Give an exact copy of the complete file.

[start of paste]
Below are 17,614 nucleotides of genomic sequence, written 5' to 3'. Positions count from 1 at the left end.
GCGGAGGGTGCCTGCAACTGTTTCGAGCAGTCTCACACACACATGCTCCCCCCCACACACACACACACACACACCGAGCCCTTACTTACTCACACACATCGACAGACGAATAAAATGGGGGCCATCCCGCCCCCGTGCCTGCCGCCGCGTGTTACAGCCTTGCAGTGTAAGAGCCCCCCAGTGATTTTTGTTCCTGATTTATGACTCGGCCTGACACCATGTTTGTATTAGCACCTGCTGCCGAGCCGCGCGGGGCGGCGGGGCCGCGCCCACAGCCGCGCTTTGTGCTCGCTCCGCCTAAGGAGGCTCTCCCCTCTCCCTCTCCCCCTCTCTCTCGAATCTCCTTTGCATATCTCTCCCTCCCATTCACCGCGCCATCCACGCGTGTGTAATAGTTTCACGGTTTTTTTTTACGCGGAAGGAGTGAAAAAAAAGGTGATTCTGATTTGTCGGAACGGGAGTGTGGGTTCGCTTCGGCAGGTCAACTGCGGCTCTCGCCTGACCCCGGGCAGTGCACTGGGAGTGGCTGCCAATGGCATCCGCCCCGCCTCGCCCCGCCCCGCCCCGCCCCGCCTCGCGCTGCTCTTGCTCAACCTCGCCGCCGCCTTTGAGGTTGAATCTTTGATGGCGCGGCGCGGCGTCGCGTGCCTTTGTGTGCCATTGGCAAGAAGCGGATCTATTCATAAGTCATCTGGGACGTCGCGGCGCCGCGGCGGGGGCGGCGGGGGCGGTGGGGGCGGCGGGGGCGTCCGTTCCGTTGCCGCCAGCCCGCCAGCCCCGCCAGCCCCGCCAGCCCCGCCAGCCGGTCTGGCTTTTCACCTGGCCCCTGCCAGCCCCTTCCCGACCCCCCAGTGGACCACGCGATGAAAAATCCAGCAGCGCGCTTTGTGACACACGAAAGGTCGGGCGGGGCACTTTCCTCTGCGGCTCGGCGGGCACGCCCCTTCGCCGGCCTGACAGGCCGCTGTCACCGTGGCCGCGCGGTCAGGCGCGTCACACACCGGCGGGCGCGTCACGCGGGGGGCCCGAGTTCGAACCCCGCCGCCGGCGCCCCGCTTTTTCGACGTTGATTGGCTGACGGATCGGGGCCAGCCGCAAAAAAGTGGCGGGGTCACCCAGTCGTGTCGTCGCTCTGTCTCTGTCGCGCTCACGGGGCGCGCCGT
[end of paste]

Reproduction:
Below are 17,614 nucleotides of genomic sequence, written 5' to 3'. Positions count from 1 at the left end.
GCGGAGGGTGCCTGCAACTGTTTCGAGCAGTCTCACACACACATGCTCCCCCCCACACACACACACACACACACCGAGCCCTTACTTACTCACACACATCGACAGACGAATAAAATGGGGGCCATCCCGCCCCCGTGCCTGCCGCCGCGTGTTACAGCCTTGCAGTGTAAGAGCCCCCCAGTGATTTTTGTTCCTGATTTATGACTCGGCCTGACACCATGTTTGTATTAGCACCTGCTGCCGAGCCGCGCGGGGCGGCGGGGCCGCGCCCACAGCCGCGCTTTGTGCTCGCTCCGCCTAAGGAGGCTCTCCCCTCTCCCTCTCCCCCTCTCTCTCGAATCTCCTTTGCATATCTCTCCCTCCCATTCACCGCGCCATCCACGCGTGTGTAATAGTTTCACGGTTTTTTTTTACGCGGAAGGAGTGAAAAAAAAGGTGATTCTGATTTGTCGGAACGGGAGTGTGGGTTCGCTTCGGCAGGTCAACTGCGGCTCTCGCCTGACCCCGGGCAGTGCACTGGGAGTGGCTGCCAATGGCATCCGCCCCGCCTCGCCCCGCCCCGCCCCGCCCCGCCTCGCGCTGCTCTTGCTCAACCTCGCCGCCGCCTTTGAGGTTGAATCTTTGATGGCGCGGCGCGGCGTCGCGTGCCTTTGTGTGCCATTGGCAAGAAGCGGATCTATTCATAAGTCATCTGGGACGTCGCGGCGCCGCGGCGGGGGCGGCGGGGGCGGTGGGGGCGGCGGGGGCGTCCGTTCCGTTGCCGCCAGCCCGCCAGCCCCGCCAGCCCCGCCAGCCCCGCCAGCCGGTCTGGCTTTTCACCTGGCCCCTGCCAGCCCCTTCCCGACCCCCCAGTGGACCACGCGATGAAAAATCCAGCAGCGCGCTTTGTGACACACGAAAGGTCGGGCGGGGCACTTTCCTCTGCGGCTCGGCGGGCACGCCCCTTCGCCGGCCTGACAGGCCGCTGTCACCGTGGCCGCGCGGTCAGGCGCGTCACACACCGGCGGGCGCGTCACGCGGGGGGCCCGAGTTCGAACCCCGCCGCCGGCGCCCCGCTTTTTCGACGTTGATTGGCTGACGGATCGGGGCCAGCCGCAAAAAAGTGGCGGGGTCACCCAGTCGTGTCGTCGCTCTGTCTCTGTCGCGCTCACGGGGCGCGCCGT